CES: Steve Koenig Reveals This Year’s Tech Trends to Watch

There are people here in Las Vegas and it’s beginning to look a lot like CES again. A little sticker that says “I was at CES 2022” reminds us that only a hearty few made last year’s trip. As anticipation builds for the Thursday, January 5 opening of the CES exhibits, CTA’s vice president of research Steve Koenig kicked off the pre-show media briefings with his take on “Tech Trends to Watch.” Artificial intelligence, Web 3.0, digital health and augmented reality predictively top his list with a distinctive side note: Watch how enterprise — business at scale — innovates on top of recent tech innovations.

Koenig pointed to four key enterprise tech areas to watch: connected intelligence, quantum computing, autonomous systems and 5G industrial IoT applications.

Lean, nimble startups may be the birthplace of innovation, something that made Eureka Park, the CES startup arena, the must-see exhibit hall. But, said Koenig, we are now in an era where major companies recognize the value of these innovations and will apply them in innovative ways.

Scarcity is partly responsible for this corporate epiphany, he noted. Supply chain issues are part of it but human resources, or more accurately, the scarcity of people to perform a variety of jobs is leading companies to turn to tech to get tasks done. Perhaps this point was made to set up the keynote by John Deere, which is leading the way in autonomous driving and applied artificial intelligence.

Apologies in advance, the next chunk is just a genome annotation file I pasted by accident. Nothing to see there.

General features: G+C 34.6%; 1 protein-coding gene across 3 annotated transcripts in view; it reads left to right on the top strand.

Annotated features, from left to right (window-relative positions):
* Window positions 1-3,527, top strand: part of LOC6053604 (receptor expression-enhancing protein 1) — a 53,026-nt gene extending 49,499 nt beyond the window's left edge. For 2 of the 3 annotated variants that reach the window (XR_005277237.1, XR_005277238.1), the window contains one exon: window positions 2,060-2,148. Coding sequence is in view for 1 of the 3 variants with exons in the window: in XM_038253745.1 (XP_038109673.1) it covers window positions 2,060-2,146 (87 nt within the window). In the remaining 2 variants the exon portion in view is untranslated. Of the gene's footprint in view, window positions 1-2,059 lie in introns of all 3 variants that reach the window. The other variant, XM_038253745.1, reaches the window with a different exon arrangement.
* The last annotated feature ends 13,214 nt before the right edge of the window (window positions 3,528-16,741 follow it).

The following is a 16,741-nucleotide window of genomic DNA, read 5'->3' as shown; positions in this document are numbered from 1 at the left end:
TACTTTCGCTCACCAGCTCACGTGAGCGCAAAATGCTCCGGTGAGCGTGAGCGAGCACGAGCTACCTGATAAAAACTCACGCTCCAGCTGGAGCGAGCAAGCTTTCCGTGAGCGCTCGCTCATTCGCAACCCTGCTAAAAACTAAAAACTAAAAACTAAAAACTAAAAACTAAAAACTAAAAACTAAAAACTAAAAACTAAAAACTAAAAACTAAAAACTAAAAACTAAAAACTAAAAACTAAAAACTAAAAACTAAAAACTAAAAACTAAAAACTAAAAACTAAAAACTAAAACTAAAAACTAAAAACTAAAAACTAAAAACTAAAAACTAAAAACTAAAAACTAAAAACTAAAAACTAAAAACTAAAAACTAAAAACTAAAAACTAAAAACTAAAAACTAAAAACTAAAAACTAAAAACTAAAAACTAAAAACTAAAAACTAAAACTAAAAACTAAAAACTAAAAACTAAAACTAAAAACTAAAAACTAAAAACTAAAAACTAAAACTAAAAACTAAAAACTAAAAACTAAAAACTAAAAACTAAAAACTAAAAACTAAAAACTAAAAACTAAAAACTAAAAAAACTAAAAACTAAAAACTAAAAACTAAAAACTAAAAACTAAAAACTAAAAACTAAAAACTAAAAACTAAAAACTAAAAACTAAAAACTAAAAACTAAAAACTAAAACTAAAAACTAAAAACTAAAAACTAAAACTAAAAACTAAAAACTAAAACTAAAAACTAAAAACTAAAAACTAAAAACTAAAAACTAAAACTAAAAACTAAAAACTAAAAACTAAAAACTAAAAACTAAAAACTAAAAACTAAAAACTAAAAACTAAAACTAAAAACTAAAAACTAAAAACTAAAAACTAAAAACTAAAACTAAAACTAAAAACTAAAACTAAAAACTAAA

Advances in augmented and virtual reality, especially in retail, are not only creating new shopping experiences but increasing demand to ship purchases. This, he suggests, will lead to self-driving trucks. If you think this is only imagination, cart-sized self delivery is already a thing in cities, including Los Angeles.

In the virtual shopping experience Koenig described (and we’ll watch for related tech when the show opens), a real salesperson and a real shopper meet in a virtual store. In this hybrid environment, human interaction is key. Technology is an enhancement, not a replacement.

This led Koenig to the final chapter of his presentation: a riff on games. An update on Sony’s next- gen VR headset was teased, but Koenig’s main point was to say that in a future of hybrid experiences, where human interaction is facilitated in an immersive, virtual world, look at games and gamers. Gamers have been the pioneers of online communities, showing how technology can bring people together and build communities.

The ETC team will report regularly from Las Vegas over the course of the next several days. We’ll be covering the trends outlined by Koenig and much more.

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